Duetting: Memoir 22

Duetting: Memoir 22 Robin Botie of Ithaca, New York, photoshops her daughter Marika Warden as a fierce warrior.

Sometimes I think of our time in the deeps of cancer as one big tumble. Cancer had barged into our home felling one thing after another, like the toppling of dominoes. Everything faltered and failed. Respiratory failure. The falling hair, the fallen-too-low white blood cell counts, the failing immune system. Prone to falling, Marika fell from a hospital bed, she fell down a staircase. She fell in love, she fell out of love. She fell in and out of remission. We both fell into depression. We fell down together in a parking lot near the hospital when I failed to support the weight of her larger frame. Falling behind in my work as I commuted back and forth to keep my job and keep at her bedside, I fell asleep at the wheel one day and ended up in a ditch. Terrified, I kept driving. Scared, worn out. Dangerous. My life was crumbling. And then the sky fell completely.

The chemo failed. We were all fooled. Life and the future are deceptions. Normal, if there is such a thing, doesn’t last long. Everything changes, and you can’t get back to how things were before cancer clobbered the world you once so obliviously flitted about. By the end of June 2009, Greg had been at war in Afghanistan for six months, my father began his own battles with failing health, and I got cut from my teaching job, just in time for Marika’s relapse of leukemia.

And maybe things wouldn’t have ended up the way they did if she hadn’t failed to stay in compliance. That’s what they called it, “failure to stay in compliance.” At some point she’d stopped taking her meds. Who knows why? Marika stopped the chemo maintenance pills that kept her cancer at bay and could possibly have cured her. The pills that might have been the happy end of the story. And she fell to her leukemia again. Her leukemia. As if she owned it, controlled it, and could just get rid of it. But now it owned her, and it would own every last aspect of her life.

“Robin, how many pills are left in Marika’s container of ATRA?” Laurie phoned, flummoxed, one day near the end of June. Laurie’s method of coping with the unknown is to tear it apart, examine every inch, and understand it.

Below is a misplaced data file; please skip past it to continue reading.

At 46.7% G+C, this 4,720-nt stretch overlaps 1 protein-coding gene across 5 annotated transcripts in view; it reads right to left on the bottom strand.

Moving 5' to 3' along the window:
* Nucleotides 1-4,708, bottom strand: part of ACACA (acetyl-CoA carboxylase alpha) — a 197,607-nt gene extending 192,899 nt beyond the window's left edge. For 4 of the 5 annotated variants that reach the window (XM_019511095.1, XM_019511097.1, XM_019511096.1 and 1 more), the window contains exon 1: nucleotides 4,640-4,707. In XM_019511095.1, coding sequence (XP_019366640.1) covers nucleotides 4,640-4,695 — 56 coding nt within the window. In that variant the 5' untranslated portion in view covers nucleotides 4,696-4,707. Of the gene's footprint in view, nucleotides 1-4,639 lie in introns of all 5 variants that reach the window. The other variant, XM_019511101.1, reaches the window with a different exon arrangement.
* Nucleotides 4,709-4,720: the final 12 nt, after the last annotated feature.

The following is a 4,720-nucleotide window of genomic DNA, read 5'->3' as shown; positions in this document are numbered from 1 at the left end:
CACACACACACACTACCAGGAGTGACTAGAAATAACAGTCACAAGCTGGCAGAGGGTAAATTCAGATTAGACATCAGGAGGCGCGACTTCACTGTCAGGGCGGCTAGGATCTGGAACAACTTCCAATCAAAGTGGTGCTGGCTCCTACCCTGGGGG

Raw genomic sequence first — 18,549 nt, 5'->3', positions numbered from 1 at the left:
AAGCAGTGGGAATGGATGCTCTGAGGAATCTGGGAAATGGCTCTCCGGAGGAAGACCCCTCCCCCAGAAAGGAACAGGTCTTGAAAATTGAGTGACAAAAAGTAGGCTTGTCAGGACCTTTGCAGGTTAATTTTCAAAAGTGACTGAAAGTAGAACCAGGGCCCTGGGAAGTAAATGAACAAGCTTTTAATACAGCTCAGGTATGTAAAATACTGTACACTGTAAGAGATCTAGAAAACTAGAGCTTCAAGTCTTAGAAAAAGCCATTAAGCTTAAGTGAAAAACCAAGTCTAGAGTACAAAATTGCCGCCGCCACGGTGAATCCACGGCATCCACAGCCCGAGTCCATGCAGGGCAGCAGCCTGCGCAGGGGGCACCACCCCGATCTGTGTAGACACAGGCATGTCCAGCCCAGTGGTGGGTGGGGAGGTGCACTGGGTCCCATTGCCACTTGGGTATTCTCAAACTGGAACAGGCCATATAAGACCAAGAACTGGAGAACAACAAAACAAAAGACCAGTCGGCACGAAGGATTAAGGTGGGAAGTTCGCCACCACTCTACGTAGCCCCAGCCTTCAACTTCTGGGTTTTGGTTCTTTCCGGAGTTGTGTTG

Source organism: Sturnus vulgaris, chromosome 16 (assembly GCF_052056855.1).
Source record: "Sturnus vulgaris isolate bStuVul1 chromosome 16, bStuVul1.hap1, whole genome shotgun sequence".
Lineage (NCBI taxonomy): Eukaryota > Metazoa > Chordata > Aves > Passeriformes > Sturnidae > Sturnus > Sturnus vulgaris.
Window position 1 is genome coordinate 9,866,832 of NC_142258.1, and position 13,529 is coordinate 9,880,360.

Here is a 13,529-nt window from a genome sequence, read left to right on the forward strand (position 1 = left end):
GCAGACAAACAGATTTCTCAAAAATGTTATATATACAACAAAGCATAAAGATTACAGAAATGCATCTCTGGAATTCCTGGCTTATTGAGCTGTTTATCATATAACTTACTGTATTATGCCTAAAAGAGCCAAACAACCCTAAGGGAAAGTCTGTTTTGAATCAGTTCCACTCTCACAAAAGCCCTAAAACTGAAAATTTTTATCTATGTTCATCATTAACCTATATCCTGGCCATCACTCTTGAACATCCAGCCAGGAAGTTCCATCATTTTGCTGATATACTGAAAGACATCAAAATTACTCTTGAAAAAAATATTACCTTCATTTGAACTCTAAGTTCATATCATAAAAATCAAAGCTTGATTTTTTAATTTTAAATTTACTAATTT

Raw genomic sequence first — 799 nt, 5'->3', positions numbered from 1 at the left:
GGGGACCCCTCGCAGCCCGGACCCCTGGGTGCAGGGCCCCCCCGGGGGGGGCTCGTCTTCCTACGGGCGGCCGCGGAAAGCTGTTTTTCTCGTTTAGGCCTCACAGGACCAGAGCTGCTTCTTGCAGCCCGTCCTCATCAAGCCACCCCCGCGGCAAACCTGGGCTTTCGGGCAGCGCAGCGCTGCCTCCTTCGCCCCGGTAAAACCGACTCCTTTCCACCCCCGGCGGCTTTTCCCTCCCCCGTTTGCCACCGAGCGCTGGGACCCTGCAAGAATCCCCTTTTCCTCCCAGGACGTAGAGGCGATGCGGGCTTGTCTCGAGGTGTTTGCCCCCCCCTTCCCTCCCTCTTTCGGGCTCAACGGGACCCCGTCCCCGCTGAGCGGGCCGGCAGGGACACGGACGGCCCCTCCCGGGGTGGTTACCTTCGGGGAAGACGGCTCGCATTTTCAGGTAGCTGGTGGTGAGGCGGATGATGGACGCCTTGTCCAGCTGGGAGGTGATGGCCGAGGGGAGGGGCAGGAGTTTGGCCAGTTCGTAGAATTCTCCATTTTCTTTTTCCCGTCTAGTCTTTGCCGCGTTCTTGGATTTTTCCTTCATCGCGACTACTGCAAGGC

“Fifty-five ATRA left,” I reported back to her ten minutes later. “Why?”
“Well, I called the two pharmacies she uses to fill the ‘scrips, and the math doesn’t add up. She must have quit taking the pills around January,” she said.
“Did she say anything to you?” I asked, knowing that Laurie would come right out and ask Marika why.
“She wouldn’t talk about it,” she said, sounding brokenhearted. Laurie was beating herself up about the pills, like she could ever have known or been able to do anything about it. What was Marika thinking? She’d dropped her weapons. Was she surrendering to cancer? Or was she pretending it just wasn’t there?

Marika, the intrepid warrior. That’s what someone on her blog site called her. My mother called her “a tough cookie.” Laurie dubbed her The Complication Queen since every bit of her, body and spirit, challenged any administration of new drug or routine procedure, resulting in countless complications. Laurie also said Marika was her own worst enemy. She fought blindly, sometimes recklessly, to live life on her own terms. People say you don’t fight cancer; that you learn to live with it. No, this was a battle. We were at war with cancer. I’d look at my daughter and marvel at how brave she was. In the hospital, I tried to be tough and strong so she could feel safe. When she was down I pretended to be a soldier standing guard over her, keeping long vigils. Then on Fridays, I’d say goodbye and go off again and again and again. And on Sundays, I’d march back up to my beautiful trouble at Strong. I pushed myself to be brave. For her. And maybe our war with cancer brought out the best in me. Maybe cancer was my General’s Table. Because that’s when I discovered I wasn’t alone. There were people, beautiful warm-hearted, courageous people, everywhere along the way. I was fighting in good company.

“I’m in Strong,” Marika said over the phone on the last day of June 2009, while I was stuck at Fort Lauderdale Airport, returning from a visit with my father. She said “in Strong,” not “at Strong.” When one is “at” the hospital, it means she’ll be home by dinnertime. But Marika was IN Strong. Again.
“I’m on the way,” I told her. And waiting for the plane back to New York, nothing in that airport was moving fast enough, now that we were soldiers at war once more.

 

 

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